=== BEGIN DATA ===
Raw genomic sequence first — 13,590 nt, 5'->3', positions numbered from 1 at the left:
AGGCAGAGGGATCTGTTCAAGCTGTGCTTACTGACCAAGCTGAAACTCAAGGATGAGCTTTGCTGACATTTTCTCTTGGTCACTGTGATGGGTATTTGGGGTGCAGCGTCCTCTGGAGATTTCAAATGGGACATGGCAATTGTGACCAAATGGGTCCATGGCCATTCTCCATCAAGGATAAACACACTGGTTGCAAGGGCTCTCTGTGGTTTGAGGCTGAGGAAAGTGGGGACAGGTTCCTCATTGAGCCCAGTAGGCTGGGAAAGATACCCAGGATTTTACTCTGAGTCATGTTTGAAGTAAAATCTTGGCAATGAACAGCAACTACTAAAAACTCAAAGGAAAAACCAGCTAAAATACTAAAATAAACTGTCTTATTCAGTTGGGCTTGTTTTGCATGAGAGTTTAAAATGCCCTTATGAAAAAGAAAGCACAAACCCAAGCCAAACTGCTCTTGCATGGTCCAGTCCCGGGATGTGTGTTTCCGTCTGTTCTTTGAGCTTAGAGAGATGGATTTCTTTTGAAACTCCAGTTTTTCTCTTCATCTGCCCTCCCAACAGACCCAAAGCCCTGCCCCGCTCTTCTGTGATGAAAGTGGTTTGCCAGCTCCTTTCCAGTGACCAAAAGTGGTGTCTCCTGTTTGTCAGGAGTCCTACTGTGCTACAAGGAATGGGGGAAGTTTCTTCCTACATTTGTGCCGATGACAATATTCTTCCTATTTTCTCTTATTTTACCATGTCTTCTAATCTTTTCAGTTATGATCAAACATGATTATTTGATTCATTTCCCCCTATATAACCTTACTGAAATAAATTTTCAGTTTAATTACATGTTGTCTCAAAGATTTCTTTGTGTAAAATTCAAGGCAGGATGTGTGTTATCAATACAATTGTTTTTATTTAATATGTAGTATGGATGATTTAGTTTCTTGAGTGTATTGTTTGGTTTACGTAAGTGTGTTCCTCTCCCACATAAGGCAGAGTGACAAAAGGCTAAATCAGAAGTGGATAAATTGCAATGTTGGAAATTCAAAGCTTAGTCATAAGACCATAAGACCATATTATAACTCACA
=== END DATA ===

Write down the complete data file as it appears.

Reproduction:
Raw genomic sequence first — 13,590 nt, 5'->3', positions numbered from 1 at the left:
AGGCAGAGGGATCTGTTCAAGCTGTGCTTACTGACCAAGCTGAAACTCAAGGATGAGCTTTGCTGACATTTTCTCTTGGTCACTGTGATGGGTATTTGGGGTGCAGCGTCCTCTGGAGATTTCAAATGGGACATGGCAATTGTGACCAAATGGGTCCATGGCCATTCTCCATCAAGGATAAACACACTGGTTGCAAGGGCTCTCTGTGGTTTGAGGCTGAGGAAAGTGGGGACAGGTTCCTCATTGAGCCCAGTAGGCTGGGAAAGATACCCAGGATTTTACTCTGAGTCATGTTTGAAGTAAAATCTTGGCAATGAACAGCAACTACTAAAAACTCAAAGGAAAAACCAGCTAAAATACTAAAATAAACTGTCTTATTCAGTTGGGCTTGTTTTGCATGAGAGTTTAAAATGCCCTTATGAAAAAGAAAGCACAAACCCAAGCCAAACTGCTCTTGCATGGTCCAGTCCCGGGATGTGTGTTTCCGTCTGTTCTTTGAGCTTAGAGAGATGGATTTCTTTTGAAACTCCAGTTTTTCTCTTCATCTGCCCTCCCAACAGACCCAAAGCCCTGCCCCGCTCTTCTGTGATGAAAGTGGTTTGCCAGCTCCTTTCCAGTGACCAAAAGTGGTGTCTCCTGTTTGTCAGGAGTCCTACTGTGCTACAAGGAATGGGGGAAGTTTCTTCCTACATTTGTGCCGATGACAATATTCTTCCTATTTTCTCTTATTTTACCATGTCTTCTAATCTTTTCAGTTATGATCAAACATGATTATTTGATTCATTTCCCCCTATATAACCTTACTGAAATAAATTTTCAGTTTAATTACATGTTGTCTCAAAGATTTCTTTGTGTAAAATTCAAGGCAGGATGTGTGTTATCAATACAATTGTTTTTATTTAATATGTAGTATGGATGATTTAGTTTCTTGAGTGTATTGTTTGGTTTACGTAAGTGTGTTCCTCTCCCACATAAGGCAGAGTGACAAAAGGCTAAATCAGAAGTGGATAAATTGCAATGTTGGAAATTCAAAGCTTAGTCATAAGACCATAAGACCATATTATAACTCACA